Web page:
Behind the Interest Rate Increases
CQ Budget Podcast, Episode 82

Stock market losses and interest rate increases by the Federal Reserve may be making some people jittery especially President Donald Trump. But none of it is abnormal, explains CQ's numbers guru, budget and appropriations editor Peter Cohn. ...
Border Wall Funding Battle Could Dominate Lame Duck
CQ Budget Podcast, Episode 80

It's not all 12 as they had hoped, but lawmakers did get five big spending bills signed into law, leaving seven others for the lame-duck session. The president's insistence for border wall funding could take center stage, says CQ appropriations reporter Jennifer Shutt.

Republicans Likely in for a Messy December Funding, Leadership Fight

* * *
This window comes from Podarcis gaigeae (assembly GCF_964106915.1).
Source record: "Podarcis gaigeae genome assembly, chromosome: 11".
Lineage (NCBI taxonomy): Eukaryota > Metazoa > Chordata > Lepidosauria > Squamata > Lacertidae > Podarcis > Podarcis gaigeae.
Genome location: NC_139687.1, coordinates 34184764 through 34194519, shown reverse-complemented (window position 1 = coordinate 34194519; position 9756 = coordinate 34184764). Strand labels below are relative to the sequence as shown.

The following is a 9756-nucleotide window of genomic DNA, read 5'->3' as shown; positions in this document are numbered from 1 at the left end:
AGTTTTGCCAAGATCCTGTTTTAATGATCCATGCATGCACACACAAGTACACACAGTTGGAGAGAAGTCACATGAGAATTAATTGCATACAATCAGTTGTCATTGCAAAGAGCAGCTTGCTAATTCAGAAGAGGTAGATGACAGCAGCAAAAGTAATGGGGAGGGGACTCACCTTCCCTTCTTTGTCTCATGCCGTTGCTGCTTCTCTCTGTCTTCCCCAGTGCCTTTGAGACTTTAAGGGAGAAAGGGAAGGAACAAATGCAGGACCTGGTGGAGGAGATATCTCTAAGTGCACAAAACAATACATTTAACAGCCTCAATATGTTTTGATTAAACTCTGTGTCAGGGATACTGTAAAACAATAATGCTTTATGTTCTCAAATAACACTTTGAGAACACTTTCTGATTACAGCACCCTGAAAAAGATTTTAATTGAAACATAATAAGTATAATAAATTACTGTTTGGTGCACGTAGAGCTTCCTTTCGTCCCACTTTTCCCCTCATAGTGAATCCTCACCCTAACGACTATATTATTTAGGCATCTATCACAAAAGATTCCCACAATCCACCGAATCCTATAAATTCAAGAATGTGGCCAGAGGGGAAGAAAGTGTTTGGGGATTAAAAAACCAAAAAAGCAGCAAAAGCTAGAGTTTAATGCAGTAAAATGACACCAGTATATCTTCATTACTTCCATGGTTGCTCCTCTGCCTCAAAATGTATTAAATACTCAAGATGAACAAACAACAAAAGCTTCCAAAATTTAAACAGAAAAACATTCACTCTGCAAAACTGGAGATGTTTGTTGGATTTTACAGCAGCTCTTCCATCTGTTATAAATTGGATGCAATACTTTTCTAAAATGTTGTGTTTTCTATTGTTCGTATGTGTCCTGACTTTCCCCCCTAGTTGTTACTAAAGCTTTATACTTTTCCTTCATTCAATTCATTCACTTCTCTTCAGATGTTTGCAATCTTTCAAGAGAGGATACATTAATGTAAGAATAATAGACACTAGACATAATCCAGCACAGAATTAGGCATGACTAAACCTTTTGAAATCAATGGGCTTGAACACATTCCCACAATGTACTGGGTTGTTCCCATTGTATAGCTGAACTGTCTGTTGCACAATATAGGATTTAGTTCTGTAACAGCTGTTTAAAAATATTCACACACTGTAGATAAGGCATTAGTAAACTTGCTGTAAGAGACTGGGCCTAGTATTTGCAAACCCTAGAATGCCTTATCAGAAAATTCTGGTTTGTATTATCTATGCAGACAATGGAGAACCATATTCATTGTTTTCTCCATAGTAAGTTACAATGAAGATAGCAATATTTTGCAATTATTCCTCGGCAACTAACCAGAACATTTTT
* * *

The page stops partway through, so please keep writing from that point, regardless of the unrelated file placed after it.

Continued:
Fiscal Year Ends With Unclear Path for Government Funding
CQ Budget Podcast, Episode 79

With three spending bills signed into law, Congress is unlikely to pass all nine outstanding bills before the fiscal year ends on Sept. 30, says CQ appropriations reporter Kellie Mejdrich. Meantime, President Donald Trump has sent mixed signals on whether he would sign an $855 billion spending package the House plans to adopt this week, and talks on another four-bill package remain mired in policy fights. ...
Spending Splurge
CQ Budget Podcast, Episode 78

House and Senate lawmakers made a deal to give the Pentagon a huge spending boost and defy President Donald Trump's call to cut various health, education and labor programs. CQ Defense reporter John M. Donnelly and Health reporter Andrew Siddons unpack the mammoth spending package now making its way through Congress.

Show Notes:

Trump Wants to Freeze It. But Federal Pay Isn’t Driving Deficits